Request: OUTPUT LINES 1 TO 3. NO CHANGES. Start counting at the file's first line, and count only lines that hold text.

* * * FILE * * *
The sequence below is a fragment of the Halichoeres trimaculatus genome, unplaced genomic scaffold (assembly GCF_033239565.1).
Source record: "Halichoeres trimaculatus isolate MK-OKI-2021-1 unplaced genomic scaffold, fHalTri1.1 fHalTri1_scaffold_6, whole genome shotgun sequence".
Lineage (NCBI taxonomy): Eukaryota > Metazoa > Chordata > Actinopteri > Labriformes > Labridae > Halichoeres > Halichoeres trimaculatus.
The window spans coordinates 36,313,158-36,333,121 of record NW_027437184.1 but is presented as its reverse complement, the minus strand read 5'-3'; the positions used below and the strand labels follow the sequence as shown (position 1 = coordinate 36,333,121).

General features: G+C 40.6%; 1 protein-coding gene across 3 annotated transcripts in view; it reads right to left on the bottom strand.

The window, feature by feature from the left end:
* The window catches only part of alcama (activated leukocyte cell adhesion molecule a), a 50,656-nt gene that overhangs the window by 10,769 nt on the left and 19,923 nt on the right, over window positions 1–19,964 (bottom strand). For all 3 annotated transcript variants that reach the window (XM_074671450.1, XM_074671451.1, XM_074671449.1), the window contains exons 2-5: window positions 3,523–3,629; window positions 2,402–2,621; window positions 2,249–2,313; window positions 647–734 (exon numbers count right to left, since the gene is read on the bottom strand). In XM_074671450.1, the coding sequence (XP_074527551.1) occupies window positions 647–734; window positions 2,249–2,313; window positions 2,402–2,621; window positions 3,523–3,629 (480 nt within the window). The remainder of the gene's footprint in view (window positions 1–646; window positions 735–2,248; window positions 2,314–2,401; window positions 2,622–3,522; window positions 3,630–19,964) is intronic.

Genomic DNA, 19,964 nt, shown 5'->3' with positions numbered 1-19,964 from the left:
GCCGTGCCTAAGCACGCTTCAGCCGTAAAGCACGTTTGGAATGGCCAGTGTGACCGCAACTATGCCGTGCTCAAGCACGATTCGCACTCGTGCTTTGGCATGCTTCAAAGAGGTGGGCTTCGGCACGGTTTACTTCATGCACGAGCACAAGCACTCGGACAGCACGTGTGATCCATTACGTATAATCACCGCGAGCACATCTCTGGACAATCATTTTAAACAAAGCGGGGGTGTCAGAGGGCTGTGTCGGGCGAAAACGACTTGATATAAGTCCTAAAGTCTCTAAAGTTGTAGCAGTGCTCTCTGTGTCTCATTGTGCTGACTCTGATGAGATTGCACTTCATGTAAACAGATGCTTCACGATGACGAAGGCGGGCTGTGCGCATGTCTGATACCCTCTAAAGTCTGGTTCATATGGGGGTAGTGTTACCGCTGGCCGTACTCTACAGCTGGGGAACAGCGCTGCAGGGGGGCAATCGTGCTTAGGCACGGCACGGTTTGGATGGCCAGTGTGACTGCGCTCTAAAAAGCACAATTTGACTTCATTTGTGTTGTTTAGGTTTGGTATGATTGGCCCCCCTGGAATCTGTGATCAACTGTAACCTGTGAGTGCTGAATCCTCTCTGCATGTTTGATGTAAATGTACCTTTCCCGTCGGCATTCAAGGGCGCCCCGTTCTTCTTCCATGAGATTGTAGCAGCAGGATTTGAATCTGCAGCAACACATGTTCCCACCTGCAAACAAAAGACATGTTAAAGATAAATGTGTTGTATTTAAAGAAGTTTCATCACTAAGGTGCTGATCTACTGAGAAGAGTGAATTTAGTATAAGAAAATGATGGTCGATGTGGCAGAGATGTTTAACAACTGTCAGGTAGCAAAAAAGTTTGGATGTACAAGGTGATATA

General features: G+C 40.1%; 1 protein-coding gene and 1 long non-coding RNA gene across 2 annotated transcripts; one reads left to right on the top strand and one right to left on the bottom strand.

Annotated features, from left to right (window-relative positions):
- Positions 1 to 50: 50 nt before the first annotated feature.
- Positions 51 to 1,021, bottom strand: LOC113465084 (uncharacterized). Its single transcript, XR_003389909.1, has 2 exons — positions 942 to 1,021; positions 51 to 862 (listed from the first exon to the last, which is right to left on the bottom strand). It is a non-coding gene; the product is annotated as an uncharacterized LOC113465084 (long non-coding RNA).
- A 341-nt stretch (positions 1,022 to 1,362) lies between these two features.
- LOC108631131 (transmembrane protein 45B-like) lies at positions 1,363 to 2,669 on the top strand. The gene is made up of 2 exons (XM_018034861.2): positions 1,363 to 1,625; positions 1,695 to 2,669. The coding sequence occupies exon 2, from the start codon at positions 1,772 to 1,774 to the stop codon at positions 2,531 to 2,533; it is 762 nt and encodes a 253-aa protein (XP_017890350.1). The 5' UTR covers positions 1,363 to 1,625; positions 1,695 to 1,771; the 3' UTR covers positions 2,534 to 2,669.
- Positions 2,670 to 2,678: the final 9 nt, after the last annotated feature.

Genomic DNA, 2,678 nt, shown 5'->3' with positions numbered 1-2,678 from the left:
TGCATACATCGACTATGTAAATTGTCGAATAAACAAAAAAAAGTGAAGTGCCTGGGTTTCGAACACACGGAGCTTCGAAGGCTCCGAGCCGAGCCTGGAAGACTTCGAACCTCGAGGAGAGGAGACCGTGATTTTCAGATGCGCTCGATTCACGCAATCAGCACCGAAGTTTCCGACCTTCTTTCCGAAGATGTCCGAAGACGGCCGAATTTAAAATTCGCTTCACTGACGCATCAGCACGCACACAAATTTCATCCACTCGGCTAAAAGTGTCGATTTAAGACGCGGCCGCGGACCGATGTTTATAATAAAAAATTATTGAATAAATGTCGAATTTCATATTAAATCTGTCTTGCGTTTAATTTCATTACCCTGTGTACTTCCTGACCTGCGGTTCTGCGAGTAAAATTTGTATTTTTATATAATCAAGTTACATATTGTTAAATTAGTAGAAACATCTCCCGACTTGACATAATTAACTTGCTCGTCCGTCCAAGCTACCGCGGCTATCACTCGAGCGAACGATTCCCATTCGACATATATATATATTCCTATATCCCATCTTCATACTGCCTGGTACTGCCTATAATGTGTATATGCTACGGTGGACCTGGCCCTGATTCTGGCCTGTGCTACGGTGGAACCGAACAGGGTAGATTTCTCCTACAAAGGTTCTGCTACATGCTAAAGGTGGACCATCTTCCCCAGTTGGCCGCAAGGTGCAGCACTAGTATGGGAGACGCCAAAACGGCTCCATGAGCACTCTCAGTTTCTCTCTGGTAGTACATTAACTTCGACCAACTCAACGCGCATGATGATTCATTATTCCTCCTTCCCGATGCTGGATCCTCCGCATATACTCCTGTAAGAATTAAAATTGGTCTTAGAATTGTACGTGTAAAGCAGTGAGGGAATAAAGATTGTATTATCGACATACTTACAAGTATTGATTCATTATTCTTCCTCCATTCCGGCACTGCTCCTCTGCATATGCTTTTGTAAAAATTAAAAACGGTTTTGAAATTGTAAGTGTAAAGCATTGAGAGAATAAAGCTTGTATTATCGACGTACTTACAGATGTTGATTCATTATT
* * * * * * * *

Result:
The sequence below is a fragment of the Halichoeres trimaculatus genome, unplaced genomic scaffold (assembly GCF_033239565.1).
Source record: "Halichoeres trimaculatus isolate MK-OKI-2021-1 unplaced genomic scaffold, fHalTri1.1 fHalTri1_scaffold_6, whole genome shotgun sequence".
Lineage (NCBI taxonomy): Eukaryota > Metazoa > Chordata > Actinopteri > Labriformes > Labridae > Halichoeres > Halichoeres trimaculatus.